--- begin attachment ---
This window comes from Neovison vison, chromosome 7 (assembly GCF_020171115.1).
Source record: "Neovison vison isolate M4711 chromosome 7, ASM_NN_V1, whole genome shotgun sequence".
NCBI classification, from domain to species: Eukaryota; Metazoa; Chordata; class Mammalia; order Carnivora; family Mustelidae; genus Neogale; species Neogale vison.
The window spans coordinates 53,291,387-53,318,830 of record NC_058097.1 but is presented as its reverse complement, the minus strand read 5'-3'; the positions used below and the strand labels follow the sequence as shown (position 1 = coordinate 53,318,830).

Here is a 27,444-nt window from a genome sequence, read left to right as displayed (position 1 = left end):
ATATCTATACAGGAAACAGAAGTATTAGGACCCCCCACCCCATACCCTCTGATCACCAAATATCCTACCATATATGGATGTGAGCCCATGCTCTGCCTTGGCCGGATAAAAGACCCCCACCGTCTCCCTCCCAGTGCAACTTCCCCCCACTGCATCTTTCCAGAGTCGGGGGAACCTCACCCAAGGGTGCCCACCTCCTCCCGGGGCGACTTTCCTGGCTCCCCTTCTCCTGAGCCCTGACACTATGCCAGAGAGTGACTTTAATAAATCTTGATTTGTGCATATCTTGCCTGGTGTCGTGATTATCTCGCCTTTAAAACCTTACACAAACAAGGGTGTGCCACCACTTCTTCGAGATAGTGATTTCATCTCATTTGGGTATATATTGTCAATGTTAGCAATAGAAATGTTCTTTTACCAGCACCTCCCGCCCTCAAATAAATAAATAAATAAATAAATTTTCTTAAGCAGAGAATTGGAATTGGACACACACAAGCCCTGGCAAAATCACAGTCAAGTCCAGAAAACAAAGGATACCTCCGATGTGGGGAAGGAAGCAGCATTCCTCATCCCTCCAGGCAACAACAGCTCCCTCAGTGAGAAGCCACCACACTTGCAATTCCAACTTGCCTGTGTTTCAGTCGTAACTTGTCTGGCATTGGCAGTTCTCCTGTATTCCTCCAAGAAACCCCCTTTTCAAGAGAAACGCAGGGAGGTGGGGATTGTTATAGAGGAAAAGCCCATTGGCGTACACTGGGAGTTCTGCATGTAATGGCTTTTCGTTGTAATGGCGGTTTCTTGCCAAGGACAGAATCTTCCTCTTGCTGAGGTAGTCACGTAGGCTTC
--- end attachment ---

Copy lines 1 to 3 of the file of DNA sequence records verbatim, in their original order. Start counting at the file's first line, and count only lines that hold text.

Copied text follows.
This window comes from Neovison vison, chromosome 7 (assembly GCF_020171115.1).
Source record: "Neovison vison isolate M4711 chromosome 7, ASM_NN_V1, whole genome shotgun sequence".
NCBI classification, from domain to species: Eukaryota; Metazoa; Chordata; class Mammalia; order Carnivora; family Mustelidae; genus Neogale; species Neogale vison.